- Definition drilling: On identification of specific local scale targets identified within exploration licences, exploration activities extend to trenching and/or drilling to test outcrops and/or structural lineaments. The ultimate aim is to test and hopefully delineate an exploration target (JORC, 2012) with a quantifiable range of tonnage and grade/quality of a mineral occurrence. Typically, this is achieved by execution of a detailed drilling programme comprising a designed drilling grid, geological logging, sample collation and laboratory testing supplemented by appropriate quality assurance and quality control.
Typically, exploration programmes are inexorably linked to specific legally binding commitments associated with the award of exploration licences. Furthermore, it is generally accepted that unless results dictate otherwise, some degree of areal relinquishment is expected on an agreed milestone/ timeline basis.
Accordingly, development of a detailed and well-managed exploration programme is key to the management of stakeholder (investor, governmental, community) expectations.
A Life-of-mine plan (LoMp), the scope of which is multi-disciplinary in nature, the foundations of which comprise: the annual mineral resource and ore reserve statements; mine to mill to saleable product production schedules; annual operating budgets; activity and element based operating expenditures; detailed on-going and project capital expenditure requirements; an integrated financial model to establish as a minimum post-tax pre-finance schedules. In addition it is expected that the base case encompasses depletion of the ore reserves as well as all necessary considerations for additional infrastructure requirements, inter alia: waste deposition (mine waste and process plant residue); water management (dewatering/water treatment); off-mine infrastructure (transport corridors and port facilities); and mine closure considerations.
Commissioning and turnover to operations: Vendor representatives and field engineering personnel take part in the formal completion of the project including proof of operability testing and acceptance by the owner that the project construction and performance is as per the design and that it meets the required plant performance and safety requirements. In parallel, the final operating control programmes are completed, installed, and tested. All final project information including final design packages, as-built drawings, contract packages and contract close-out documents, operations and maintenance manuals for equipment, quality assurance/quality control records, commissioning records etc are assembled and formally turned over to the owner.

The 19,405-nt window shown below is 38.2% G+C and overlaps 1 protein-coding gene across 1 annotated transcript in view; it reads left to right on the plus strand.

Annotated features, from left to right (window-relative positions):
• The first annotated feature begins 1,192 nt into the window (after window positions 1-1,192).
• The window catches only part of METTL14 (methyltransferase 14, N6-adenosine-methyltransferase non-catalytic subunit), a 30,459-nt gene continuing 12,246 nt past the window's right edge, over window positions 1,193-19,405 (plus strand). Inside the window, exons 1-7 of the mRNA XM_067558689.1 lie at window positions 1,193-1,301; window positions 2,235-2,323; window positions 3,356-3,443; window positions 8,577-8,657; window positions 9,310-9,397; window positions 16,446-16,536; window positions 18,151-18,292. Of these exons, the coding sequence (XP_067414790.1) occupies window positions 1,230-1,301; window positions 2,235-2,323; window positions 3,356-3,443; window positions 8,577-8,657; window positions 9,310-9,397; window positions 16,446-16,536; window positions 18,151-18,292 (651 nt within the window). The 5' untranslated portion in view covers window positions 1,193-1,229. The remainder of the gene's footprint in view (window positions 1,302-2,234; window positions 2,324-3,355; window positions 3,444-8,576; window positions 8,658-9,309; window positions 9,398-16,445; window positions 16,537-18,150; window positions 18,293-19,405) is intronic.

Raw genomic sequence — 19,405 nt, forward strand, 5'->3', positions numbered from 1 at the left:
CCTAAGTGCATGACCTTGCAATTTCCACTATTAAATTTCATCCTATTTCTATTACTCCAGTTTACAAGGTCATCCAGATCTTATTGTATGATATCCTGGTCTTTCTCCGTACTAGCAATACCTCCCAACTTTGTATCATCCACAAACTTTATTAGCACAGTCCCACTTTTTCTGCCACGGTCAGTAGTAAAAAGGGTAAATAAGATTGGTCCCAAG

Site construction: During the course of construction, ‘home office' and field engineering will address construction change and drawing/specification clarification issues that arise during the course of construction, carry out inspections to confirm that construction is as per the design, and confirm adherence to appropriate quality control practices. Site engineers may also be required to confirm appropriate as-built records are kept, assemble records of vendor documents (installation instructions, operating manuals, maintenance manuals), and other construction control activities.
Detailed engineering: This stage includes completion of detailed designs based on the project scope and concept designs approved in the FS, and the issuing of ‘for construction' designs, provision of construction and equipment specifications, scope of work packages for contract documents, definition of and procedures for construction quality control, etc. The purchase of key plant equipment often occurs prior to or in parallel with this stage of design, as vendor drawings for equipment are required in order to complete the detailed engineering designs.